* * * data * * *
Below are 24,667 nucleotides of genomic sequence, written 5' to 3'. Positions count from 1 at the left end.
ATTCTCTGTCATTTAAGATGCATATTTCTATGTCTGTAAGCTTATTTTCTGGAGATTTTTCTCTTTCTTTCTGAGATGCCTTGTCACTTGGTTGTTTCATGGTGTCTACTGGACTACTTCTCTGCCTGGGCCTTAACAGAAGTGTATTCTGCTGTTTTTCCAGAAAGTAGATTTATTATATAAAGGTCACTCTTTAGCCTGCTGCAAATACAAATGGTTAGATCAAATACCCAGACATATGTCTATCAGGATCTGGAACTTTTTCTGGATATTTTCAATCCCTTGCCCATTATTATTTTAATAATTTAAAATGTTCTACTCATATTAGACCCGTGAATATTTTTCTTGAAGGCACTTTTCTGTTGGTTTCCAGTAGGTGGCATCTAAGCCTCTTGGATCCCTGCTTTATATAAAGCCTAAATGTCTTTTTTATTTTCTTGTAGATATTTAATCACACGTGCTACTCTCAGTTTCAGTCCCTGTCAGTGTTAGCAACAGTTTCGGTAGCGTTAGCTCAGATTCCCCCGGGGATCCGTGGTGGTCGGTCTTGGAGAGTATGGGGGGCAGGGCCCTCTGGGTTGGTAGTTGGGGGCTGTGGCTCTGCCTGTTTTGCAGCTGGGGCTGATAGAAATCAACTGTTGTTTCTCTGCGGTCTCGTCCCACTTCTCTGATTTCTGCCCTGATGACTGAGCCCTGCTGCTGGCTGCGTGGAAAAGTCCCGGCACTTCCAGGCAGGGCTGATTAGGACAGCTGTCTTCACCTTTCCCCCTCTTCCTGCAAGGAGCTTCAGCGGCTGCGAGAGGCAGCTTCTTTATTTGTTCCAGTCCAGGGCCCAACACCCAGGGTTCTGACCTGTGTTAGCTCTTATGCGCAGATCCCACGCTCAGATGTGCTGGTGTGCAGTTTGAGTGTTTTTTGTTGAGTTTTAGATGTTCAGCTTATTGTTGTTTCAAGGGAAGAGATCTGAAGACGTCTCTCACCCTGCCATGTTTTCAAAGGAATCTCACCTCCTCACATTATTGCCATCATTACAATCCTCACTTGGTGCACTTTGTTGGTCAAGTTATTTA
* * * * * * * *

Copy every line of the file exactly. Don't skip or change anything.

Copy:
Below are 24,667 nucleotides of genomic sequence, written 5' to 3'. Positions count from 1 at the left end.
ATTCTCTGTCATTTAAGATGCATATTTCTATGTCTGTAAGCTTATTTTCTGGAGATTTTTCTCTTTCTTTCTGAGATGCCTTGTCACTTGGTTGTTTCATGGTGTCTACTGGACTACTTCTCTGCCTGGGCCTTAACAGAAGTGTATTCTGCTGTTTTTCCAGAAAGTAGATTTATTATATAAAGGTCACTCTTTAGCCTGCTGCAAATACAAATGGTTAGATCAAATACCCAGACATATGTCTATCAGGATCTGGAACTTTTTCTGGATATTTTCAATCCCTTGCCCATTATTATTTTAATAATTTAAAATGTTCTACTCATATTAGACCCGTGAATATTTTTCTTGAAGGCACTTTTCTGTTGGTTTCCAGTAGGTGGCATCTAAGCCTCTTGGATCCCTGCTTTATATAAAGCCTAAATGTCTTTTTTATTTTCTTGTAGATATTTAATCACACGTGCTACTCTCAGTTTCAGTCCCTGTCAGTGTTAGCAACAGTTTCGGTAGCGTTAGCTCAGATTCCCCCGGGGATCCGTGGTGGTCGGTCTTGGAGAGTATGGGGGGCAGGGCCCTCTGGGTTGGTAGTTGGGGGCTGTGGCTCTGCCTGTTTTGCAGCTGGGGCTGATAGAAATCAACTGTTGTTTCTCTGCGGTCTCGTCCCACTTCTCTGATTTCTGCCCTGATGACTGAGCCCTGCTGCTGGCTGCGTGGAAAAGTCCCGGCACTTCCAGGCAGGGCTGATTAGGACAGCTGTCTTCACCTTTCCCCCTCTTCCTGCAAGGAGCTTCAGCGGCTGCGAGAGGCAGCTTCTTTATTTGTTCCAGTCCAGGGCCCAACACCCAGGGTTCTGACCTGTGTTAGCTCTTATGCGCAGATCCCACGCTCAGATGTGCTGGTGTGCAGTTTGAGTGTTTTTTGTTGAGTTTTAGATGTTCAGCTTATTGTTGTTTCAAGGGAAGAGATCTGAAGACGTCTCTCACCCTGCCATGTTTTCAAAGGAATCTCACCTCCTCACATTATTGCCATCATTACAATCCTCACTTGGTGCACTTTGTTGGTCAAGTTATTTA